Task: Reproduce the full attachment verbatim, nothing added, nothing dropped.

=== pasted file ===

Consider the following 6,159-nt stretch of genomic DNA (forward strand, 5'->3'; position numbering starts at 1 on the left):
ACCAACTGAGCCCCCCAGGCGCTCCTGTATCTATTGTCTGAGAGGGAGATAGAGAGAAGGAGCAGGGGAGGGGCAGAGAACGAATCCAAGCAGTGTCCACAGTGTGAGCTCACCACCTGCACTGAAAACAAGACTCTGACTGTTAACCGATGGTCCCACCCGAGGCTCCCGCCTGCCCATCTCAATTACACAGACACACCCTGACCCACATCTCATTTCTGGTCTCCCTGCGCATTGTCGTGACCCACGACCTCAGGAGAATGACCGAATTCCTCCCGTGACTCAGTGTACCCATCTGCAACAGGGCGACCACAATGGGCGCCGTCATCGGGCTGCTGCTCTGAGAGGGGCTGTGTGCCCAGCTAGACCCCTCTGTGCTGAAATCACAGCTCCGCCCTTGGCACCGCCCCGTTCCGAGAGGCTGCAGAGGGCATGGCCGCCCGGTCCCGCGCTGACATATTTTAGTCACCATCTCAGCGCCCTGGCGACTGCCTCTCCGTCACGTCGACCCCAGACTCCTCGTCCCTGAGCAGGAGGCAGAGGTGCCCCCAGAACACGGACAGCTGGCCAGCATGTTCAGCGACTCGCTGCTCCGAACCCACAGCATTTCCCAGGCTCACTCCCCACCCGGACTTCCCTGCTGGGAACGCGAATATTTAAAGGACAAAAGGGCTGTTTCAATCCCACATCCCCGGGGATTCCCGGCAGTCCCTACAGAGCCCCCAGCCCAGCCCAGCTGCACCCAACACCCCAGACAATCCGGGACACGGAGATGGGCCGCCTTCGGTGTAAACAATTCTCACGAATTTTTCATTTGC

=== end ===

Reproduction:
Consider the following 6,159-nt stretch of genomic DNA (forward strand, 5'->3'; position numbering starts at 1 on the left):
ACCAACTGAGCCCCCCAGGCGCTCCTGTATCTATTGTCTGAGAGGGAGATAGAGAGAAGGAGCAGGGGAGGGGCAGAGAACGAATCCAAGCAGTGTCCACAGTGTGAGCTCACCACCTGCACTGAAAACAAGACTCTGACTGTTAACCGATGGTCCCACCCGAGGCTCCCGCCTGCCCATCTCAATTACACAGACACACCCTGACCCACATCTCATTTCTGGTCTCCCTGCGCATTGTCGTGACCCACGACCTCAGGAGAATGACCGAATTCCTCCCGTGACTCAGTGTACCCATCTGCAACAGGGCGACCACAATGGGCGCCGTCATCGGGCTGCTGCTCTGAGAGGGGCTGTGTGCCCAGCTAGACCCCTCTGTGCTGAAATCACAGCTCCGCCCTTGGCACCGCCCCGTTCCGAGAGGCTGCAGAGGGCATGGCCGCCCGGTCCCGCGCTGACATATTTTAGTCACCATCTCAGCGCCCTGGCGACTGCCTCTCCGTCACGTCGACCCCAGACTCCTCGTCCCTGAGCAGGAGGCAGAGGTGCCCCCAGAACACGGACAGCTGGCCAGCATGTTCAGCGACTCGCTGCTCCGAACCCACAGCATTTCCCAGGCTCACTCCCCACCCGGACTTCCCTGCTGGGAACGCGAATATTTAAAGGACAAAAGGGCTGTTTCAATCCCACATCCCCGGGGATTCCCGGCAGTCCCTACAGAGCCCCCAGCCCAGCCCAGCTGCACCCAACACCCCAGACAATCCGGGACACGGAGATGGGCCGCCTTCGGTGTAAACAATTCTCACGAATTTTTCATTTGC